On NATO and Captive Nations

As NATO leaders convene in my hometown of Washington, D.C. this month amid war in Europe, I find myself reflecting on the Alliance’s profound personal impact. Although Washington is now my home, I was born in Soviet-controlled Ukraine, a Captive Nation under the Iron Curtain. Fleeing with my mother to the United States in search of liberty and opportunity, I experienced firsthand NATO’s crucial role in ending the Cold War, reshaping human history, and safeguarding our cherished values.

For those unfamiliar with life in the Soviet Union, it’s challenging to grasp the pervasive fear and repression that defined existence in the USSR. Our movements were monitored, our speech censored, and our aspirations systematically suppressed. In such an environment, the nations of NATO represented more than a military or political concept—it was a beacon of hope.

NATO’s establishment in 1949 was a watershed moment. This collective defense organization countered the Warsaw Pact, deterring Soviet expansion in Europe, and signified a united stance against communist totalitarianism. For those of us under Soviet rule, NATO was a promise that we were not forgotten, that nations stood ready to defend our right to self-determination. 

The collapse of the Soviet Union and the dissolution of the Warsaw Pact in 1991 were monumental events. Despite hopes for a new era of peace and cooperation, the post-Cold War era revealed that threats to freedom and stability persisted. NATO’s adaptability became evident as it expanded to include former Eastern bloc nations (Albania, Bulgaria, Hungary, Poland, the Czech Republic, Slovakia, Romania, Lithuania, Latvia, and Estonia) reaffirming their sovereignty. 

In the years since my arrival in America, I’ve witnessed NATO’s resilience. Its operations in the Balkans, Afghanistan, and efforts against cyber threats as well as hybrid warfare demonstrate its evolving role in tackling modern security challenges. Article 5 of the NATO Treaty, affirming collective defense—where an attack on one is an attack on all—remains pivotal for global security, providing a deterrent no single nation could muster alone.75 years since the founding of NATO, the enduring legacy of communism and threat from the Kremlin that sparked the Western military alliance still remains. As the President of Russia Vladimir Putin has made it abundantly clear, Russia sees the collapse of the Soviet Union as the “greatest geopolitical catastrophe of the century.” This sentiment drives Russia’s efforts to assert control as evidenced by the Ukrainian people’s experience.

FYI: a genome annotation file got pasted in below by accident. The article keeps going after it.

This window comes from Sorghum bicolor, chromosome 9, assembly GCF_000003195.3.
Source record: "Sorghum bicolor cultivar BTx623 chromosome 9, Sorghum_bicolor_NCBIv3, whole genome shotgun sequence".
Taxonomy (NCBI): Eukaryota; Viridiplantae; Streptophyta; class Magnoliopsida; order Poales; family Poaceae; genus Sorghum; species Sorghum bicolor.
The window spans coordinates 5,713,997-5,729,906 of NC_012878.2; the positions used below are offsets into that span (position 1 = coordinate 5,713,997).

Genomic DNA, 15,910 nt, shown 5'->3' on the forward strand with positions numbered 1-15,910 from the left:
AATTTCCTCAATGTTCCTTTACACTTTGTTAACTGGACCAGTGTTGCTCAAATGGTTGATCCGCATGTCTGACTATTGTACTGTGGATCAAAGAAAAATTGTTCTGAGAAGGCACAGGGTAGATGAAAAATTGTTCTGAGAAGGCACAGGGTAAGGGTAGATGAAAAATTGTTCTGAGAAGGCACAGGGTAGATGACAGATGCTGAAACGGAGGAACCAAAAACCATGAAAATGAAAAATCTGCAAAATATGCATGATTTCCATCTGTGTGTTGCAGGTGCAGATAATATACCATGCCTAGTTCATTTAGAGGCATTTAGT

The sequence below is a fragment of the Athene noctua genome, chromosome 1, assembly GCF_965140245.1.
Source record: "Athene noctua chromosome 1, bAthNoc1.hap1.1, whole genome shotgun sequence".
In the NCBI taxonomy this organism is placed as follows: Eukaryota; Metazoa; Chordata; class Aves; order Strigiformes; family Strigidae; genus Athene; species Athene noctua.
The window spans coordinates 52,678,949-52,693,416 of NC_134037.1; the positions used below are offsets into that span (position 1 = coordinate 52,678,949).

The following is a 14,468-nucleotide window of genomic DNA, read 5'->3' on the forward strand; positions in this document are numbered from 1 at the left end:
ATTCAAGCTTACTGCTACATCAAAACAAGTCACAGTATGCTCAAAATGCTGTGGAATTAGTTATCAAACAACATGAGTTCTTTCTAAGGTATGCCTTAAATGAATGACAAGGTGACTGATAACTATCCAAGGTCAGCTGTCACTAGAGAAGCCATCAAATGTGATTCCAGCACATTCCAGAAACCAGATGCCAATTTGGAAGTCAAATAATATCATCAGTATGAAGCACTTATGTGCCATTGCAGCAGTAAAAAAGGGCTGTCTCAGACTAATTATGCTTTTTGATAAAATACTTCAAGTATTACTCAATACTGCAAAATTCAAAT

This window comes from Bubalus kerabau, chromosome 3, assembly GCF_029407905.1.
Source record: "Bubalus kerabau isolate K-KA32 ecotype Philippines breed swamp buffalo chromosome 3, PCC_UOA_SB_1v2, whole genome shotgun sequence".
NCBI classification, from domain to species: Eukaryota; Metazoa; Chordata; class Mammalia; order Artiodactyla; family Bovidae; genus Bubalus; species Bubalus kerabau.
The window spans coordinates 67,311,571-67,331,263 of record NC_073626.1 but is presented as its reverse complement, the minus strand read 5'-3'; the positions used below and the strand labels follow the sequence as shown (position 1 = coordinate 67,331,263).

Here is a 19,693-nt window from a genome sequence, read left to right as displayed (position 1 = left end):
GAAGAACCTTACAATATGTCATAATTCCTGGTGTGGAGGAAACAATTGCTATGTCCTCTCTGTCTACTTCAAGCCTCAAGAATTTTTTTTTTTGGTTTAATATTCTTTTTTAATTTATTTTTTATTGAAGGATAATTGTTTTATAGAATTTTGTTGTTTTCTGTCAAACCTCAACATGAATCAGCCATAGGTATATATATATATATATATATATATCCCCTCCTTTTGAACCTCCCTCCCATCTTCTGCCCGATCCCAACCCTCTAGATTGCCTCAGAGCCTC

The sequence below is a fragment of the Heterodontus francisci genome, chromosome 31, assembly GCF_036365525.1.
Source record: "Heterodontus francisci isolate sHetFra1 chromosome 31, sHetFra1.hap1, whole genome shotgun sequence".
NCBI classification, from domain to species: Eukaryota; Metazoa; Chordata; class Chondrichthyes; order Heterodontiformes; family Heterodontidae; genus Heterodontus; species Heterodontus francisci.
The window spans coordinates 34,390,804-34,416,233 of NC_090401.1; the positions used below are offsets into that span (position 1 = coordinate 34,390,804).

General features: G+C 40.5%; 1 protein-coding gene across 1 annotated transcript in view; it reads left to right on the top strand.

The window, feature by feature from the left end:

Today, Kyiv is fighting for its very survival on the frontlines of Europe. Will the free world allow Ukraine to once again become a captive nation? For me and countless others who escaped Soviet oppression, this war is a stark reminder that we must not forget why NATO was founded. It is also a reminder that we must learn from those who fought for freedom against this evil ideology. 

As the U.S. Congress codified in 1959, the third week of July, Captive Nations Week, should serve as a moment for Americans do exactly that: to champion the rights of the oppressed. As a Ukranian refugee who escaped communism and found liberty in America, I look forward to keeping that promise alive at the 2024 Captive Nations Summit in DC. Will you join me in standing for freedom?  

Karina Lipsman is the Director of Government Relations at the Victims of Communism Memorial Foundation